Economy in U.S. Probably Expanded as Consumer Spending Picked Up

The biggest increase in consumer spending in a year probably helped extend the U.S. economic expansion into the first quarter, economists said before a report today.
Gross domestic product, the value of all goods and services produced in the U.S., rose at a 2.5 percent annual rate after a 3 percent gain the prior three months, according to the median forecast of 85 economists surveyed by Bloomberg News. Household purchases, which account for about 70 percent of the economy, advanced by the most since the end of 2010, the survey showed.

Job creation and income gains were enough to propel sales at car dealerships and retailers like Target Corp. (TGT), helping make the U.S. more resilient to weakness in overseas markets. Federal Reserve officials this week said they expect growth to stay “moderate,” helping explain why they adhered to a goal of keeping borrowing costs low through 2014.
“We’re shifting gears right now toward more domestic demand-driven growth,” said Carl Riccadonna, a senior U.S. economist at Deutsche Bank Securities Inc. in New York. “Consumer spending is growing and businesses are investing. As long as interest rates stay low, it should lead to a self- reinforcing economic feedback loop.”
The Commerce Department will release the first estimate of GDP at 8:30 a.m. in Washington. Economists’ estimates ranged from 1.2 percent to 3.6 percent.

Consumer Sentiment

A separate report at 9:55 a.m. may show the Thomson Reuters/University of Michigan final index of consumer sentiment cooled this month from a one-year high in March, economists in the Bloomberg survey predicted.
Stocks advanced along with the economy in the first quarter. The Standard & Poor’s 500 Index climbed 12 percent, including a 3.1 percent gain in March. That marked the strongest three-month start to a year since a 13.5 percent advance in the first quarter of 1998. Earnings have beaten analysts’ estimates at about 75 percent of the companies in the S&P 500 that released results since April 10, according to data compiled by Bloomberg.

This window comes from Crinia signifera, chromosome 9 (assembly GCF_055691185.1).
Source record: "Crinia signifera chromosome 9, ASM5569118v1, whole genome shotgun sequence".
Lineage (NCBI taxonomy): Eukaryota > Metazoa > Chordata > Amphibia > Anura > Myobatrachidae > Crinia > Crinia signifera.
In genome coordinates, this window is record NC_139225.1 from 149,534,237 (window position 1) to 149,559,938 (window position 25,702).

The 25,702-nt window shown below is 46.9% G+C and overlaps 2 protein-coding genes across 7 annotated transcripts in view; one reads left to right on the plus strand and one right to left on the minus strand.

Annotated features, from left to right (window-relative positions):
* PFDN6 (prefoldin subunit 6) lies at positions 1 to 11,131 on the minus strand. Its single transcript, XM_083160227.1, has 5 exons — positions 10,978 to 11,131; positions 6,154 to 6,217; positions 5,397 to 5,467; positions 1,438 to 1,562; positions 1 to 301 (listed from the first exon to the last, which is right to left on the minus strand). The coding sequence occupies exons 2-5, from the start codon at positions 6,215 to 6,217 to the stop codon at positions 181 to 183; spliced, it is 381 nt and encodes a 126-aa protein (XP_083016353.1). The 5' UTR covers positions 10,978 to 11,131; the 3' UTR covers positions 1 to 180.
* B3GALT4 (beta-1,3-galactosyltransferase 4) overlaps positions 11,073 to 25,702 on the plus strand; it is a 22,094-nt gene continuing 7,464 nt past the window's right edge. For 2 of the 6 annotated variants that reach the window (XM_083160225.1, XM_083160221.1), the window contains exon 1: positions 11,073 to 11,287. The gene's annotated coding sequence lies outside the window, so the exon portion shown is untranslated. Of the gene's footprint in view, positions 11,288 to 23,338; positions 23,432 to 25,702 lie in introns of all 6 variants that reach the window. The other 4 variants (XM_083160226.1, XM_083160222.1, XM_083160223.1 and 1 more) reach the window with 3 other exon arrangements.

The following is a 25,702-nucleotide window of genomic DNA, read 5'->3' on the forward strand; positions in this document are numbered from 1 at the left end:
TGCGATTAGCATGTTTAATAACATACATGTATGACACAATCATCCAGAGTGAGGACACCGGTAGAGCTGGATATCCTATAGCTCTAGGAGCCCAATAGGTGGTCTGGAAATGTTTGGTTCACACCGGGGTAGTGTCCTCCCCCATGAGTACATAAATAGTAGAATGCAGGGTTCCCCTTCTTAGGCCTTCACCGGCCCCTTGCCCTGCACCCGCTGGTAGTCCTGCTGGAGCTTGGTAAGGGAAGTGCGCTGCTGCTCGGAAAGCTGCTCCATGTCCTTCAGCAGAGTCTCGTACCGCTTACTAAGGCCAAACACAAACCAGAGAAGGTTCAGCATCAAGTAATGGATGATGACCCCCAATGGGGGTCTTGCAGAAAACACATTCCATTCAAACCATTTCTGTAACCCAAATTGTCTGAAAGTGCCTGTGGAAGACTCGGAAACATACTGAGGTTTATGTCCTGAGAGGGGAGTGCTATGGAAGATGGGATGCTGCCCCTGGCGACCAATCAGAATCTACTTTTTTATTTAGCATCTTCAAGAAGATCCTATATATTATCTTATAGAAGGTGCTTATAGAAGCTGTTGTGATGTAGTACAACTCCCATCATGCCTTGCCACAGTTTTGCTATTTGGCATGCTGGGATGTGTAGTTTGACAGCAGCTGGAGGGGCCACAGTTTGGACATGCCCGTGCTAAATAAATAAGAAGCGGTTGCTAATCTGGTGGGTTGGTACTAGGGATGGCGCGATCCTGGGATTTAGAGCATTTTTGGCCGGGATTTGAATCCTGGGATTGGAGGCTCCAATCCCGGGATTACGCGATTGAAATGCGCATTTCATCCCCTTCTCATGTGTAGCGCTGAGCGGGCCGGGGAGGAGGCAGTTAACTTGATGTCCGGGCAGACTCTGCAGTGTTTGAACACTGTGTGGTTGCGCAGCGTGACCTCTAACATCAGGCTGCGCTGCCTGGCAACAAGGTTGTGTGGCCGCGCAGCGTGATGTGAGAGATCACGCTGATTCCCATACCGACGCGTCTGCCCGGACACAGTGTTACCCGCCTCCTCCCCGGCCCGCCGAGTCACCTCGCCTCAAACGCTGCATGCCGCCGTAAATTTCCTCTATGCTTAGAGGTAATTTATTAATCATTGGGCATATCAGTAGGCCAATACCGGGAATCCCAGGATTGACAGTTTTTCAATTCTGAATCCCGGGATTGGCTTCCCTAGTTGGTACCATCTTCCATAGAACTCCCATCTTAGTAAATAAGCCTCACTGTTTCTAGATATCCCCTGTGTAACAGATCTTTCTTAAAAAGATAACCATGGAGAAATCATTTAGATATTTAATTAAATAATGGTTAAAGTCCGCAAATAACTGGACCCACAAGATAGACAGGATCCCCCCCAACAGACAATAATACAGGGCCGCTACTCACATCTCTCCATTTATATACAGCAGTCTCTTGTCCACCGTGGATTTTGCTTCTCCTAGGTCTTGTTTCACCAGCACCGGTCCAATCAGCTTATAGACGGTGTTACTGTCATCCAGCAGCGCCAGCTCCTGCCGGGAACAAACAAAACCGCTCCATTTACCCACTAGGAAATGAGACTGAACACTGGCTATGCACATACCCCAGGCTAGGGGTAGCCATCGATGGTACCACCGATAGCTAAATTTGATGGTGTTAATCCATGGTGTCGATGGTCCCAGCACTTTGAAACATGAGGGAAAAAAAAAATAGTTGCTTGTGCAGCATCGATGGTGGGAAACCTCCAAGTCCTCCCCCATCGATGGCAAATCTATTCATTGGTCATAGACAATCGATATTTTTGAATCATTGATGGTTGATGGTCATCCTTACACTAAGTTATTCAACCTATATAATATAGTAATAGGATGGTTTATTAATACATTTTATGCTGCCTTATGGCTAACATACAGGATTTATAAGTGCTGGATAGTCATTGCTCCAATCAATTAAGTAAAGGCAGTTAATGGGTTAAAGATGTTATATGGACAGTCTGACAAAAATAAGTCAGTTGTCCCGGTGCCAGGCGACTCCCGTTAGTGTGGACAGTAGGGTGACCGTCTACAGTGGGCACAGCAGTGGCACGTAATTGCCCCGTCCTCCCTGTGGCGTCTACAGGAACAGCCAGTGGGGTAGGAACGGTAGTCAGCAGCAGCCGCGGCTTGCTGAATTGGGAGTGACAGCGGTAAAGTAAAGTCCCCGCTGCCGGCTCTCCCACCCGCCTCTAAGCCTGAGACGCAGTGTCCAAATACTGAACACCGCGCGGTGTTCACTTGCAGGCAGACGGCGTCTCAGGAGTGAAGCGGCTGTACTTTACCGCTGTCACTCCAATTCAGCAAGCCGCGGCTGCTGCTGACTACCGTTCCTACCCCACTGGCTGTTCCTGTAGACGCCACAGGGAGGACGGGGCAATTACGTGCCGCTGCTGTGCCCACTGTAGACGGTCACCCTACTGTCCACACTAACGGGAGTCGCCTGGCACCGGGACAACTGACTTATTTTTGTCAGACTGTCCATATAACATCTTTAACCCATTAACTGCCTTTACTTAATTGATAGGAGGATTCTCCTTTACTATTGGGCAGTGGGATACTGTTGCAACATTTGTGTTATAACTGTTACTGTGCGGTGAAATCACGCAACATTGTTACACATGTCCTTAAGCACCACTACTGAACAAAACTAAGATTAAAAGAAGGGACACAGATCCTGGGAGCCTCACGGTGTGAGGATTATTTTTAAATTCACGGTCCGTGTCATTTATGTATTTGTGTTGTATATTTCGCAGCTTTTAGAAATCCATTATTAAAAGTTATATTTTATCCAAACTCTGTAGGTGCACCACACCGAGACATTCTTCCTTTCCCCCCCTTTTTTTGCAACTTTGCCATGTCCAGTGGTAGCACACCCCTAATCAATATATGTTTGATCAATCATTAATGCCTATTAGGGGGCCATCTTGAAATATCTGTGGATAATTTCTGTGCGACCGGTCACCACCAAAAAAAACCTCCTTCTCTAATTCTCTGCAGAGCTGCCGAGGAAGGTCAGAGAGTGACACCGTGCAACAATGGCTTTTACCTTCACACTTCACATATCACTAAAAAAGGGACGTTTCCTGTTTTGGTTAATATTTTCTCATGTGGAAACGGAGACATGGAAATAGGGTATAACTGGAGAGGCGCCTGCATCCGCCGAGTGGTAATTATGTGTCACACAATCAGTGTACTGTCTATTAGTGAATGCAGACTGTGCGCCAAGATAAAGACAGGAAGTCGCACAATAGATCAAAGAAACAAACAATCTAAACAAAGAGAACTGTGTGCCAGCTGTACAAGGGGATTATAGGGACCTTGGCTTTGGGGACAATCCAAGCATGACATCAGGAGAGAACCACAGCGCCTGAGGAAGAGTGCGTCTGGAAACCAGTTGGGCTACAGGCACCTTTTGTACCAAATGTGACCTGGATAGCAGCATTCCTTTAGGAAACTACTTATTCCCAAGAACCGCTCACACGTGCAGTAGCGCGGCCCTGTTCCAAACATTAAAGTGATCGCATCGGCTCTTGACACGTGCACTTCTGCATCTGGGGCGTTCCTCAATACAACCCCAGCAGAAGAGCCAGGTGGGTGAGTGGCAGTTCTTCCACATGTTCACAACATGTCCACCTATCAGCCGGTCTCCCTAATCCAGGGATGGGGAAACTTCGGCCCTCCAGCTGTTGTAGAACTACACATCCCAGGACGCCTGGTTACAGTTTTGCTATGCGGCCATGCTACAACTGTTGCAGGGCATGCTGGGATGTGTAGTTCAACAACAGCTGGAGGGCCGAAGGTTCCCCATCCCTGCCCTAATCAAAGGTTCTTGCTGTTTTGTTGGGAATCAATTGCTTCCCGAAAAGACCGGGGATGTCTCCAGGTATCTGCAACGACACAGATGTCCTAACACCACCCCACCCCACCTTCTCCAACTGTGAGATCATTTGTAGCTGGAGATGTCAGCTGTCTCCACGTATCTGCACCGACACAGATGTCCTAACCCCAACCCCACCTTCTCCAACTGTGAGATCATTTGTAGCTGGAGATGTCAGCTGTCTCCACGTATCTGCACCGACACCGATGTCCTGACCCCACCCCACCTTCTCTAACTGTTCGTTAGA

Jobs and the economy are a central theme in political sparring between President Barack Obama and Republican challenger Mitt Romney. Obama’s job approval rating reached 50 percent in a Gallup Daily tracking poll for April 21-23. The telephone survey of 1,534 adults has a margin of error of plus or minus 3 percentage points. The 50 percent approval mark is notable because all incumbent presidents since Dwight Eisenhower at or above the level at the time of the election were re- elected, according to Gallup.
The U.S. is outperforming some of the other major economies across the globe. The U.K. economy slipped into its first double-dip recession since the 1970s, figures from London showed this week. In Japan and Germany, gross domestic product dropped in final three months of 2011 at 0.7 percent annual rates.

Faster Spending

Today’s Commerce Department data may also show a 2.3 percent increase in first-quarter household consumption, following a 2.1 percent gain in the prior period, according to the Bloomberg survey median.
Small businesses such as Spreadshirt Inc. are also benefiting from the pickup in consumption. The print-on-demand t-shirt company had a 108 percent increase in sales in the first quarter from a year ago. The company, which is based in Leipzig, Germany, is opening a factory in Las Vegas and will add 90 employees to its current U.S. staff of 150 as more of its customers buy shirts, according to Vice President Mark Venezia.
Sales have been “remarkable,” Venezia said. “With this growth we’re looking at expansion into other countries. We’re investing in more equipment.”

Labor Market

A job market that’s improved since the end of 2011 is underpinning demand. Employers increased payrolls by 635,000 from January through March, the biggest quarterly gain since the first three months of 2006, data from the Labor Department show. At the same time, the jobless rate has been above 8 percent for the past three years.
Employment and the accompanying income gains may have alleviated some of the strain from higher fuel prices. The cost of a gallon of gasoline at the pump jumped 65 cents from the beginning of the year to $3.93 on March 31, which was the highest level in 10 months, according to AAA, the largest U.S. auto group.


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